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I'm looking for class/util etc. to sanitize HTML code i.e. remove dangerous tags, attributes and values to avoid XSS and similar attacks.

I get html code from rich text editor (e.g. TinyMCE) but it can be send malicious way around, ommiting TinyMCE validation ("Data submitted form off-site").

Is there anything as simple to use as InputFilter in PHP? Perfect solution I can imagine works like that (assume sanitizer is encapsulated in HtmlSanitizer class):

String unsanitized = "...<...>...";           // some potentially 
                                              // dangerous html here on input

HtmlSanitizer sat = new HtmlSanitizer();      // sanitizer util class created

String sanitized = sat.sanitize(unsanitized); // voila - sanitized is safe...

Update - the simpler solution, the better! Small util class with as little external dependencies on other libraries/frameworks as possible - would be best for me.

How about that?

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So what you basically want is for clients to be able to submit forms which are then displayed in shape of fx. a guestbook? And you want them to be able to use html but you still want to be able to block malicious users hacking-attempts? Or did I get it all wrong here...? – Latze Aug 9 '10 at 12:17
@Latze: I want clients (users via their browsers) to submit richtext content (html format via rich text editor - TinyMCE) but to check and remove any potentially dangerous (unsafe) content. I don't know what is fx and guestbook that you mention in this context. – WildWezyr Aug 10 '10 at 12:38
Ah! I will give it a shot, give me a couple of minutes – Latze Aug 10 '10 at 14:39

You could use OWASP ESAPI for Java, which is a security library that is built to do such operations.

Not only does it have encoders for HTML, it also has encoders to perform JavaScript, CSS and URL encoding. Sample uses of ESAPI can be found in the XSS prevention cheatsheet published by OWASP.

You could use the OWASP AntiSamy project to define a site policy that states what is allowed in user-submitted content. The site policy can be later used to obtain "clean" HTML that is displayed back. You can find a sample TinyMCE policy file on the AntiSamy downloads page.

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this would require to rebuild architecture of my whole project. i'm not willing to do it. i need something simple without many dependencies and no need to change the way my code is organized (i like it the way it is now). so - i need just a util class to do the work. my question is now updated to clarify that requirement. – WildWezyr Aug 5 '10 at 10:43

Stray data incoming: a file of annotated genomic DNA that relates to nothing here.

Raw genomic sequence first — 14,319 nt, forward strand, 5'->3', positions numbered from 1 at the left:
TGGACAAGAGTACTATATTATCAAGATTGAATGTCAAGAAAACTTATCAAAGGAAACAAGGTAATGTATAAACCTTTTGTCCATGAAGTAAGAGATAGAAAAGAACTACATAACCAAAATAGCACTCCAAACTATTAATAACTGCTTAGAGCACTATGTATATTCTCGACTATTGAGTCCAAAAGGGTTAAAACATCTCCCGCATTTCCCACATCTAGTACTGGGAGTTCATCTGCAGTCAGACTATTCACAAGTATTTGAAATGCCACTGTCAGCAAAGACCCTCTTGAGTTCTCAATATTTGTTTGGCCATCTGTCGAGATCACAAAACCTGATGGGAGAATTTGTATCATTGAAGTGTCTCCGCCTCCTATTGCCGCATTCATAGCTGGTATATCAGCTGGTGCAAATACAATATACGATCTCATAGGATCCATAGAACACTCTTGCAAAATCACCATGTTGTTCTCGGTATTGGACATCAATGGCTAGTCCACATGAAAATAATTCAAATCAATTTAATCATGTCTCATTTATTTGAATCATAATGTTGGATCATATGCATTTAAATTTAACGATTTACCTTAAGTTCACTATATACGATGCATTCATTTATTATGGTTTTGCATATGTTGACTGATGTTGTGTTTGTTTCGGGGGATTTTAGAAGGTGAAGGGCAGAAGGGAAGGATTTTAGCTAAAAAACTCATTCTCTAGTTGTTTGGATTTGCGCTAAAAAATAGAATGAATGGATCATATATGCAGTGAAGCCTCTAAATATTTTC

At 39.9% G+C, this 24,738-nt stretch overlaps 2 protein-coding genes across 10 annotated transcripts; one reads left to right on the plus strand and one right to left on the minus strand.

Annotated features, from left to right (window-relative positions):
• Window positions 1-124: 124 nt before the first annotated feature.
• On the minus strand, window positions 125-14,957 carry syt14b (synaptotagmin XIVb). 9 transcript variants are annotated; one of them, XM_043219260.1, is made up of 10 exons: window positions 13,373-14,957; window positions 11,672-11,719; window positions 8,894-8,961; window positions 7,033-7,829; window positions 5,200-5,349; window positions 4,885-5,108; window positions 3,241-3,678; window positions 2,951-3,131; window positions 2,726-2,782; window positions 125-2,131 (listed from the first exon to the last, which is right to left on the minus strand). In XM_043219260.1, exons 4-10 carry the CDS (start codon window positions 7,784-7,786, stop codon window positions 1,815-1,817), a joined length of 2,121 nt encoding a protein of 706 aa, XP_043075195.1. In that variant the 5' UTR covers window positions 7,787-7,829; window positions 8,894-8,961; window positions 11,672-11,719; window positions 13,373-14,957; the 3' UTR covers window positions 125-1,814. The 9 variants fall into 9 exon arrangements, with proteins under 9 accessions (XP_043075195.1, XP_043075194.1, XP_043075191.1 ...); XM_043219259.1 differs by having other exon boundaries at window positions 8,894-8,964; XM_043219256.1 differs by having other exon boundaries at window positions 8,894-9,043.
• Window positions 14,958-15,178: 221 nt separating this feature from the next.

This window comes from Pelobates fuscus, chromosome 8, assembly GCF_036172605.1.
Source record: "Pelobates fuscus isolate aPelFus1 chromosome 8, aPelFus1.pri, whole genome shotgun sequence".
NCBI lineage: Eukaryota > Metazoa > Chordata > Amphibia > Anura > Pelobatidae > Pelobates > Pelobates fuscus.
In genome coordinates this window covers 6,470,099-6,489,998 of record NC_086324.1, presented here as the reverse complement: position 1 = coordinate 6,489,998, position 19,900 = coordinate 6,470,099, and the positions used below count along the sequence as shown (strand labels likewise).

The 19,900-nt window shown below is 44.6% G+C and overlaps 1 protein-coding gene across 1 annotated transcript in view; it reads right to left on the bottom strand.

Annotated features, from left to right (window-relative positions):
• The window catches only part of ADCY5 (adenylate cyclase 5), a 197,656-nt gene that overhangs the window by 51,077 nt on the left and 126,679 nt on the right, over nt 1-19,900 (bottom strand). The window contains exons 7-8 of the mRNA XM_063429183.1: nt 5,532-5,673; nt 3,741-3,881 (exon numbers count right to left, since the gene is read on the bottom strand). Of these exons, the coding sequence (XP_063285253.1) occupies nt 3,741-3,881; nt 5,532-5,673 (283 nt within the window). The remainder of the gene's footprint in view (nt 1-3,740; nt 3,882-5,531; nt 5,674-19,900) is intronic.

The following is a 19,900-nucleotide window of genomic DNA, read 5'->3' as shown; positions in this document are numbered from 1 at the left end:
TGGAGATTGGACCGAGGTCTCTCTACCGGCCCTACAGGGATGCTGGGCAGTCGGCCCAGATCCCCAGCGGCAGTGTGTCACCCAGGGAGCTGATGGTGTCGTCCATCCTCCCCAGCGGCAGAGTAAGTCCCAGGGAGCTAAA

I'm not sure what you mean by rebuilding the architecture of the project. AntiSamy fits in perfectly into your requirement by allowing text editor inputs to be fed into a filtering library driven by a site policy. – Vineet Reynolds Aug 5 '10 at 10:58
Hmmm. Seems you are right! I just thought it is big and heavy framework like struts, spring etc. and works as some kind of servlet filter ;-). Probably big letters in name ("OWASP") misled me here. BTW: what are exact dependencies of OWASP AntiSamy - what else will I need to use it? – WildWezyr Aug 5 '10 at 12:10
The AntiSamy POM might give you a hint (the link provided later is from SVN, and should not be used directly). It does need a couple of other libraries, but I'm not sure how they're internally used by AntiSamy. Ref: code.google.com/p/owaspantisamy/source/browse/trunk/Java/… – Vineet Reynolds Aug 5 '10 at 12:17
Fyi, OWASP Java HTML Sanitizer aims to provide a more efficient, more easily configurable alternative to AntiSamy. – Mike Samuel Sep 5 '11 at 0:35

HTML escaping inputs works very well. But in some cases business rules might require you NOT to escape the HTML. Using REGEX is not fit for the task and it is too hard to come up with a good solution using it.

The best solution I found was to use: http://jsoup.org/cookbook/cleaning-html/whitelist-sanitizer

It builds a DOM tree with the provided input and filters any element not previosly allowed by a Whitelist. The API also has other functions for cleaning up html.

And it can also be used with javax.validation @SafeHtml(whitelistType=, additionalTags=)

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You can try OWASP Java HTML Sanitizer. It is very simple to use.

PolicyFactory policy = new HtmlPolicyBuilder()

String safeHTML = policy.sanitize(untrustedHTML);
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Thanks to @Saljack's answer. Just to elaborate more to OWASP Java HTML Sanitizer. It worked out really well (quick) for me. I just added the following to the pom.xml in my Maven project:


Check here for latest release.

Then I added this function for sanitization:

    private String sanitizeHTML(String untrustedHTML){
        PolicyFactory policy = new HtmlPolicyBuilder()
            "a", "img"

        return policy.sanitize(untrustedHTML); 

More tags can be added by extending the comma delimited parameter in allowElements method.

Just add this line prior passing the bean off to save the data:


That's it!

For more complex logic, this library is very flexible and it can handle more sophisticated sanitizing implementation.

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Regarding Antisamy, you may want to check this regarding the dependencies:


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